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A shadow is a dark shape, e.g. on the ground or a wall, caused by an object (or person, etc.) blocking light. Like a silhouette, the shape of the shadow is a two-dimensional projection of the object, but:

  • the smaller the angle between an elongated object and the direction of the light is, the shorter the shadow is;
  • the smaller the angle between the direction of the light and the surface on which the shadow occurs is, the longer the shadow is;
  • if the object is close to the light source, the shadow is large.

If the surface is curved there are further distortions.

For non-point sources of light, the shadow is divided into the umbra and penumbra. The wider the light source, the more blurred the shadow.

If there are multiple light sources there are multiple shadows, with overlapping parts darker. For a person or object touching the surface, like a person standing on the ground, or a pole in the ground, these converge at the point of touch.

If white light is produced by separate colored light sources, the shadows are colored.

When the Earth casts a shadow on the Moon or conversely this is an eclipse.

Fiction: In Peter Pan the main character loses his shadow: it snaps off when he leaps out of the window, which is slammed closed behind him. It is put in a drawer and later sewed back on by Wendy.

See also shade.

More generally the term shadow is also used with regard to other things than light, for example rain: a rain shadow is a dry area, which, with respect to the prevailing wind direction, is beyond a mountain range; it is dry because air masses lose part of their water when they move over these mountains.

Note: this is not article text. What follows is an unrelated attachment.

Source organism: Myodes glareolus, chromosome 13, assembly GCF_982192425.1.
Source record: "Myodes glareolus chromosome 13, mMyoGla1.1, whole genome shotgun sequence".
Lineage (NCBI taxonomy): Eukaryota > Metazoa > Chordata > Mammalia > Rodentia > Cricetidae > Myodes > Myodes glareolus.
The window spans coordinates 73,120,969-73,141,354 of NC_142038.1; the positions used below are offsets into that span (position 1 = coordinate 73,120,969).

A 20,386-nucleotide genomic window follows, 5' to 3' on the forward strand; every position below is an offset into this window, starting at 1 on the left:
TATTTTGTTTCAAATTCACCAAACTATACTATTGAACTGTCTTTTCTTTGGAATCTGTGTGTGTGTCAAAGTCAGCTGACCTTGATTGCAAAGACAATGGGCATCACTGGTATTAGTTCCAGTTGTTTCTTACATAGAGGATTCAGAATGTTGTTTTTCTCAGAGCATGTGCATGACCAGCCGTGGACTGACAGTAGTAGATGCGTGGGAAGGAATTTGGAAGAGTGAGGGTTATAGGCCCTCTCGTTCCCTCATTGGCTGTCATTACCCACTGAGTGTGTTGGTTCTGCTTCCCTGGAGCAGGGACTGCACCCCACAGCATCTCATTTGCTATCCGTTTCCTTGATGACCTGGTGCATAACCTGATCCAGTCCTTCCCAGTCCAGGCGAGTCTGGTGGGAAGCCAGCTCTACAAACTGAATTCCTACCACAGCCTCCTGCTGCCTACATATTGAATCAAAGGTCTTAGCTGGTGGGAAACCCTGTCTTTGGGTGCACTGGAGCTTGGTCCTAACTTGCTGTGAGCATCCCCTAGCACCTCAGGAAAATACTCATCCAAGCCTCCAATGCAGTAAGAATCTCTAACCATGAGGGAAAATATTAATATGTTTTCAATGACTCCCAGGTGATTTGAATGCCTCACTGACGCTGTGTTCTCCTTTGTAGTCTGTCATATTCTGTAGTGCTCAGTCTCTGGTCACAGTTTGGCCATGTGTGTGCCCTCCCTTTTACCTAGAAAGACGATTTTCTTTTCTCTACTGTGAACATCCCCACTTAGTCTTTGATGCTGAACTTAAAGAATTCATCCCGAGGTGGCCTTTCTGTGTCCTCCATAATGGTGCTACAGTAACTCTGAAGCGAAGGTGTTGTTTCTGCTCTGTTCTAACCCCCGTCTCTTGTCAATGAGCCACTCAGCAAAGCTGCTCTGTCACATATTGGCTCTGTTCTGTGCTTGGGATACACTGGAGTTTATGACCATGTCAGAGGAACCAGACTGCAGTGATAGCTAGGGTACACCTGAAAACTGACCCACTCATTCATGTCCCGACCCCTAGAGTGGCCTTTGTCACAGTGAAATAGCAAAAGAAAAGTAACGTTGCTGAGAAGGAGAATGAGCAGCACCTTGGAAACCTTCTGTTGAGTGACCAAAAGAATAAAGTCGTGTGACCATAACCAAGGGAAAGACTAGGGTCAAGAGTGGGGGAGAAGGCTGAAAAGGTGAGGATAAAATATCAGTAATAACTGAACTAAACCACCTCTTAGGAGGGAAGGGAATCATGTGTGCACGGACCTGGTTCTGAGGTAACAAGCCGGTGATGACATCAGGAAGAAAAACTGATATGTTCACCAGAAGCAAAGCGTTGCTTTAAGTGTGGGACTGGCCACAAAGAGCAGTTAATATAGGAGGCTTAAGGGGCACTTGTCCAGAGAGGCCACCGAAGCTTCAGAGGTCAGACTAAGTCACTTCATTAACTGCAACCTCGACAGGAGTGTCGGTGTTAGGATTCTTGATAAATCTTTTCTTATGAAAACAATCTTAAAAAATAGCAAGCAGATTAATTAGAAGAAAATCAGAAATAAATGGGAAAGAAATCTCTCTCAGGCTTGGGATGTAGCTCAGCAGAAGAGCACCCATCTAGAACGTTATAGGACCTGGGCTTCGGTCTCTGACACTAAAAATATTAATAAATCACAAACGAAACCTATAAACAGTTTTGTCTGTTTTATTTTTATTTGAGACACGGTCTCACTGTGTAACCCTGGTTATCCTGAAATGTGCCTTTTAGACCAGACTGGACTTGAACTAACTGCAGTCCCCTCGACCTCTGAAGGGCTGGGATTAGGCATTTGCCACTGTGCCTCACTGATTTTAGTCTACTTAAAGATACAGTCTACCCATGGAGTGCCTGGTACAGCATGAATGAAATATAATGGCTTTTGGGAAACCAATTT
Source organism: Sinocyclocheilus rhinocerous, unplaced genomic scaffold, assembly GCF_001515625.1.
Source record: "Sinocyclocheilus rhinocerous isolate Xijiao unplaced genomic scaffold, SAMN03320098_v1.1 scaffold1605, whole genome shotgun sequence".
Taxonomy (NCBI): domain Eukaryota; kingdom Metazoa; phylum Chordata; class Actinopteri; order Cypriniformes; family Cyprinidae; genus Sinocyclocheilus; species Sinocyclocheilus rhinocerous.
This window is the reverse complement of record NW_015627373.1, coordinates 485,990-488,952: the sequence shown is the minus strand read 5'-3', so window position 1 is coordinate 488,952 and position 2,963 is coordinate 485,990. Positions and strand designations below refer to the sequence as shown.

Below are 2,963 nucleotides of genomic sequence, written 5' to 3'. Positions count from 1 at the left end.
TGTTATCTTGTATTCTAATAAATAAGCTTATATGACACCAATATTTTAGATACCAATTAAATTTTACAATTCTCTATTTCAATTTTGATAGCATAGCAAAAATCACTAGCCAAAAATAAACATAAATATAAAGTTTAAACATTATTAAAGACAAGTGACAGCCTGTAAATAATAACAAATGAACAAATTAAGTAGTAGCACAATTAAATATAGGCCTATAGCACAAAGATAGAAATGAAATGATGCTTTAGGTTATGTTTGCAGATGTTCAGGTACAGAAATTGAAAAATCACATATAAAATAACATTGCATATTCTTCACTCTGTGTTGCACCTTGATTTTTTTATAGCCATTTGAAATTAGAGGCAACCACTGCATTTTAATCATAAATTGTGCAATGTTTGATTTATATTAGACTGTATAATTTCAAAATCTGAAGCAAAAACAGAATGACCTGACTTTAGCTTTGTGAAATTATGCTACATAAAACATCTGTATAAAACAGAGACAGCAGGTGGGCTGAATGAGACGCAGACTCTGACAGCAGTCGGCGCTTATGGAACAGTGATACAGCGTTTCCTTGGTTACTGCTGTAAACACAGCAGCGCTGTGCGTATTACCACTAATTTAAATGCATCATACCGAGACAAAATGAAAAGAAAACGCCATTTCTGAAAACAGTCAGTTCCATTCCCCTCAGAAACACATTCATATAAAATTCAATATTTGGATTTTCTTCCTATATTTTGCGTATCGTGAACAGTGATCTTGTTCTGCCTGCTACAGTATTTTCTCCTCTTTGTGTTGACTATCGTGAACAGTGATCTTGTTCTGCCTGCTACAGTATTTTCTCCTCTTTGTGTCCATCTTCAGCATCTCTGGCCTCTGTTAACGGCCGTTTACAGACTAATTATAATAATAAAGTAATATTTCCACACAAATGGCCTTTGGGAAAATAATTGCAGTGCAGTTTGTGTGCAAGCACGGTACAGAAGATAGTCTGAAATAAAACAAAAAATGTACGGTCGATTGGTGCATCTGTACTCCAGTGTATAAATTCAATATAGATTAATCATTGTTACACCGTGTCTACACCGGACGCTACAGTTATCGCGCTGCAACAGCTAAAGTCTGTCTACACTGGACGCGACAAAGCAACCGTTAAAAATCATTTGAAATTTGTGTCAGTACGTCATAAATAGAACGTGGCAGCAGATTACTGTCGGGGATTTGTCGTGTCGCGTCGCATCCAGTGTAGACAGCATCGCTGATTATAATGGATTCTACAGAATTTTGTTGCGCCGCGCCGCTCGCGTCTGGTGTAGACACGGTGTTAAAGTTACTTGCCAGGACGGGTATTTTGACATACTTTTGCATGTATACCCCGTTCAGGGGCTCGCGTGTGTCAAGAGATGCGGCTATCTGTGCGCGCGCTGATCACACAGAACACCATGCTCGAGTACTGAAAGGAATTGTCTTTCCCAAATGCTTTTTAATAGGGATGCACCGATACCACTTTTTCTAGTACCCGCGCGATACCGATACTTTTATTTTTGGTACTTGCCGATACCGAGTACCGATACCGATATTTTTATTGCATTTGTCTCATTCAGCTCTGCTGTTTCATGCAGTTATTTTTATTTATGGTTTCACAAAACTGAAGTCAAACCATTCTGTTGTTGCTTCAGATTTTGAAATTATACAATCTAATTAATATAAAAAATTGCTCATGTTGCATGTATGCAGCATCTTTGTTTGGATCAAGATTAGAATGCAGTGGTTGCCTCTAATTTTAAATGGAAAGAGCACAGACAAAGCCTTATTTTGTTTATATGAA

In Jungian psychology, the shadow is a part of the unconscious mind which is mysterious and often disagreeable to the conscious mind[?], but which is also relatively close to the conscious mind. It may be one's original self, which is superseded during early childhood by the conscious mind; afterwards it comes to contain thoughts that are repressed by the conscious mind. The shadow is instinctive and irrational, but is not necessarily evil even when it might appear to be so. It can be both ruthless in conflict and empathatic in friendship. It is important as a source of hunches, for understanding of one's own more inexplicable actions and attitudes, and for learning how to cope with the more problematic or troubling aspects of one's personality.

The shadow may appear in dreams and visions in various forms, often as a feared or despised person or being, and may act either as an adversary or as a friend. It typically has the same apparent gender as one's persona. It is possible that it might tend to appear with dark skin to a person of any race, since it represents an old ancestral aspect of the mind. The shadow's appearance and role depend greatly on individual idiosyncrasies, because the shadow develops in the individual's mind rather than simply being inherited in the collective unconscious.

Interactions with the shadow in dreams may shed light on one's state of mind. A disagreement with a shadow may indicate that one is coping with conflicting desires or intentions. Friendship with a despised shadow may mean that one has an unacknowledged resemblance to whatever one hates about that character. These examples refer to just two of many possible roles that the shadow may adopt, and are not general guides to interpretation. Also, it can be difficult to identify characters in dreams, so that a character who seems at first to be a shadow might represent some other complex instead.

According to Jung, the shadow sometimes takes over a person's actions, especially when the conscious mind is shocked, confused, or paralyzed by indecision.

The shadow might be the basis of the rank of Corax (raven) in the ancient religion of Mithraism.

In politics, the word "shadow" can refer to an opposition group, such as the Shadow Cabinet, or an alternative, secret shadow government.

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